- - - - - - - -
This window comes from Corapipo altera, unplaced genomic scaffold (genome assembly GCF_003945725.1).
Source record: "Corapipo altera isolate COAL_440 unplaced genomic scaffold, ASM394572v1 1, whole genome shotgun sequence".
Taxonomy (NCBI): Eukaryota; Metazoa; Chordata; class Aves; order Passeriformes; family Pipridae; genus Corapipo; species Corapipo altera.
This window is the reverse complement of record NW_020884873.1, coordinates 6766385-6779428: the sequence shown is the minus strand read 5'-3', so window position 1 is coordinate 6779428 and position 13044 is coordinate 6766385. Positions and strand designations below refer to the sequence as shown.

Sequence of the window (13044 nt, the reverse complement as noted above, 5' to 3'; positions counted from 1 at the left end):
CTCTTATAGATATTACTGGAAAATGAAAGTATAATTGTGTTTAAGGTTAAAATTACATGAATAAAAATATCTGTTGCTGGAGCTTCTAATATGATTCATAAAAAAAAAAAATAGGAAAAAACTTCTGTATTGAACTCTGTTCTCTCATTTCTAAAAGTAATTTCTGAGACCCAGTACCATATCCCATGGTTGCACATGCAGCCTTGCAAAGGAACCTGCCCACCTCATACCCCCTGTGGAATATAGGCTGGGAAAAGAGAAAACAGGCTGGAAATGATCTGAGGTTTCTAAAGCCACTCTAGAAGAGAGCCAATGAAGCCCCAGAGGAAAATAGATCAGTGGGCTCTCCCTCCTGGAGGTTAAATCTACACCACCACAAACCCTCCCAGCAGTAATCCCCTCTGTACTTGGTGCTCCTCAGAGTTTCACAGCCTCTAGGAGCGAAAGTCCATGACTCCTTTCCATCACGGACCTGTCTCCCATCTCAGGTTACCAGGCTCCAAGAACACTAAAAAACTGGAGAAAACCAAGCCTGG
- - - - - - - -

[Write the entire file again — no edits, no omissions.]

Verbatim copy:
This window comes from Corapipo altera, unplaced genomic scaffold (genome assembly GCF_003945725.1).
Source record: "Corapipo altera isolate COAL_440 unplaced genomic scaffold, ASM394572v1 1, whole genome shotgun sequence".
Taxonomy (NCBI): Eukaryota; Metazoa; Chordata; class Aves; order Passeriformes; family Pipridae; genus Corapipo; species Corapipo altera.
This window is the reverse complement of record NW_020884873.1, coordinates 6766385-6779428: the sequence shown is the minus strand read 5'-3', so window position 1 is coordinate 6779428 and position 13044 is coordinate 6766385. Positions and strand designations below refer to the sequence as shown.

Sequence of the window (13044 nt, the reverse complement as noted above, 5' to 3'; positions counted from 1 at the left end):
CTCTTATAGATATTACTGGAAAATGAAAGTATAATTGTGTTTAAGGTTAAAATTACATGAATAAAAATATCTGTTGCTGGAGCTTCTAATATGATTCATAAAAAAAAAAAATAGGAAAAAACTTCTGTATTGAACTCTGTTCTCTCATTTCTAAAAGTAATTTCTGAGACCCAGTACCATATCCCATGGTTGCACATGCAGCCTTGCAAAGGAACCTGCCCACCTCATACCCCCTGTGGAATATAGGCTGGGAAAAGAGAAAACAGGCTGGAAATGATCTGAGGTTTCTAAAGCCACTCTAGAAGAGAGCCAATGAAGCCCCAGAGGAAAATAGATCAGTGGGCTCTCCCTCCTGGAGGTTAAATCTACACCACCACAAACCCTCCCAGCAGTAATCCCCTCTGTACTTGGTGCTCCTCAGAGTTTCACAGCCTCTAGGAGCGAAAGTCCATGACTCCTTTCCATCACGGACCTGTCTCCCATCTCAGGTTACCAGGCTCCAAGAACACTAAAAAACTGGAGAAAACCAAGCCTGG